1. Mammoths and mastodons. Our extinction project is in its last year. The dates are rolling in and we have some very interesting results. We’ve narrowed down the error estimate around the actual time of mastodon extinction to ~250 years. They blip out in the Midwest just as the Younger Dryas, a return to glacial conditions, is getting underway ~12.9 ka. Although mammoths are probably extirpated at about the same time (the last mammoth dates are just a few hundred years earlier than the last mastodon dates), their pattern of extinction is much different. Mastodons go out with a bang. In the last few hundred years prior to extinctions, mastodons are still distributed widely throughout the Midwest. In fact, many sites dating to this time period have multiple animals in them (including Boney Spring, MO, with ~31 mastodons). Mammoths however, are fewer and farther between by the time the terminal Pleistocene rolls around. Although they are here, shoulder to shoulder with mastodons, they are not present in high numbers.

2. MORE Mammoths and Mastodons. Although our project is focused on the extinction of these beasts, we’ve also been able to document quite a bit of morphological diversity in mammoths and mastodons. What do these patterns mean? Are they due to a complex evolutionary history? Or to local environmental pressures? Are there chronoclines (shape and size changes through time) that might give us insight into adaptive strategies?

3. Even MORE Mammoths and Mastodons…and isotopes. We’ve been tweaking our new micromill technique to drill very tiny holes in mammoth teeth. The importance of this research is that it gives us a seasonal-scale picture of the life of a mammoth over the course of a few years. We can see what it was eating and where it was moving (IF it was moving).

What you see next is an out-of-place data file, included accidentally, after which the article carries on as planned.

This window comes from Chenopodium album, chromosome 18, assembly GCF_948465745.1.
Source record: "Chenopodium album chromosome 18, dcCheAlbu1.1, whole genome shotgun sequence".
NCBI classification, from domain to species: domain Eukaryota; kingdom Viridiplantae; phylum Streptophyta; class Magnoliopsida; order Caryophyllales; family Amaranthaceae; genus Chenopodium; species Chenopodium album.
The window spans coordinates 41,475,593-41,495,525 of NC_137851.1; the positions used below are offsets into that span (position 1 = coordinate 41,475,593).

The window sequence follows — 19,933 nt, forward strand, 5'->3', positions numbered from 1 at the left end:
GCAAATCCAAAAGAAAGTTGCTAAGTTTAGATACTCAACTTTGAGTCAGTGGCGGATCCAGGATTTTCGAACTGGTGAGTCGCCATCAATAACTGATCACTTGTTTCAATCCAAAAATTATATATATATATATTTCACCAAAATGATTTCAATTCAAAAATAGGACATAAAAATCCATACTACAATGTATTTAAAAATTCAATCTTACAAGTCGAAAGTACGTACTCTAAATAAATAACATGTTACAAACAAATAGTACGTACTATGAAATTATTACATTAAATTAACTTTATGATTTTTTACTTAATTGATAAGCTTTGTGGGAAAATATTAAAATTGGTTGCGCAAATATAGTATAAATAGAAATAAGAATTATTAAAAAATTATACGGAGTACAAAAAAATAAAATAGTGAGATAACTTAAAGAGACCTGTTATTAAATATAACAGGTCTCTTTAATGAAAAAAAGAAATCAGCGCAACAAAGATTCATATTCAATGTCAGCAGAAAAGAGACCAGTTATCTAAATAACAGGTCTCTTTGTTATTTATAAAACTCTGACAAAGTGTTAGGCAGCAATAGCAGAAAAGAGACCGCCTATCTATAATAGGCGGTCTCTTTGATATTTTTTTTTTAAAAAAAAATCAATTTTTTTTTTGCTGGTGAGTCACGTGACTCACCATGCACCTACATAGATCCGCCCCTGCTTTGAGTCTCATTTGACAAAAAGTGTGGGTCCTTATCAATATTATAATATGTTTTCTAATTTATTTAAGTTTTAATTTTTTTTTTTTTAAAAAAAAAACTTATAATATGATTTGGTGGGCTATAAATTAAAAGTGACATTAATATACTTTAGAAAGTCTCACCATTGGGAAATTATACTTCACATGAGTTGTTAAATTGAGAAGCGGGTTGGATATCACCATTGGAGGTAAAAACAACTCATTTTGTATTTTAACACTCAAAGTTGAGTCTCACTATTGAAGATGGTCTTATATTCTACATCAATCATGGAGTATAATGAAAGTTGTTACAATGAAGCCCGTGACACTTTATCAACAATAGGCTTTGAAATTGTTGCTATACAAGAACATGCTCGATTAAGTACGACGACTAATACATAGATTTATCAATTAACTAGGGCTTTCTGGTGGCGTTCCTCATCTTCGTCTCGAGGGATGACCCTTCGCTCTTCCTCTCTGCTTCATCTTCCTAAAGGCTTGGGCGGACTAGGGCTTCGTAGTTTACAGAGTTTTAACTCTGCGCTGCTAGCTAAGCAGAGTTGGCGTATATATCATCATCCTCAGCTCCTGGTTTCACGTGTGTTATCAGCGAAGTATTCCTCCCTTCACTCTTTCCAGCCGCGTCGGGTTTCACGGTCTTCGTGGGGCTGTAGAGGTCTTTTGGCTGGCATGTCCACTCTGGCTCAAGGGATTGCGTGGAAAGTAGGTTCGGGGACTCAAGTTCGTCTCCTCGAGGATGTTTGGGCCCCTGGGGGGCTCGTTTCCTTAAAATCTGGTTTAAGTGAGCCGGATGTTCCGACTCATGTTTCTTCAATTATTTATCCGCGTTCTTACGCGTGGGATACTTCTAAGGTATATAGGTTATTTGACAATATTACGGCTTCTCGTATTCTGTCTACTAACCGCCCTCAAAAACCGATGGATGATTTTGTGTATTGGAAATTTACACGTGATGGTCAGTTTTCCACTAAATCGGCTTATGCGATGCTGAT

4. 3D scanning and printing. In June we received our first 3D printer. In August we received our second. We’ve been working to test the dozens of 3D scans we’ve done over the last year or so. We’re hoping to post them to a gallery soon.

5. Going to the dogs. Illinois is home to one of the most complete records of early dogs in North America. A few years back, we started re-analyzing dog remains from the Koster and Stilwell sites in western Illinois for insight into the lives of these early dogs. I’ll definitely be talking more about them in the next few months.

6. Just batty. Finally, no blog post would be complete without some mention of the bat paleontology that we’ve been working on. Bat guano. Bat bones. Bat ecology.

From mega to micro. Stay tuned for more updates.


Midwestern Mastodon Bonebeds: Death Traps and Salt Licks

Big mastodon sites have been getting a lot of press lately. In particular, the Snowmass site high up in the Colorado Rockies has produced over 30 mastodons over the course of two field seasons. This site–making national news on a regular basis over the last year–was a pond where the bones of mastodons, mammoths, bison, and ground sloths (to name a few) were found by the dozens. The Snowmastodon site (as it has been called) was featured on Nova a few weeks ago. Kirk Johnson (Denver Museum of Nature and Science) and Dan Fisher (University of Michigan) suggest that the high number of mastodon bones in debris flows are the result animals trapped on the sandy shores of the pond during earthquake liquefaction, and that humans may be partly responsible for a partially articulated mammoth in the upper levels. This is a fascinating site, and we’re looking forward to seeing what comes from the scientific investigations…which have only begun.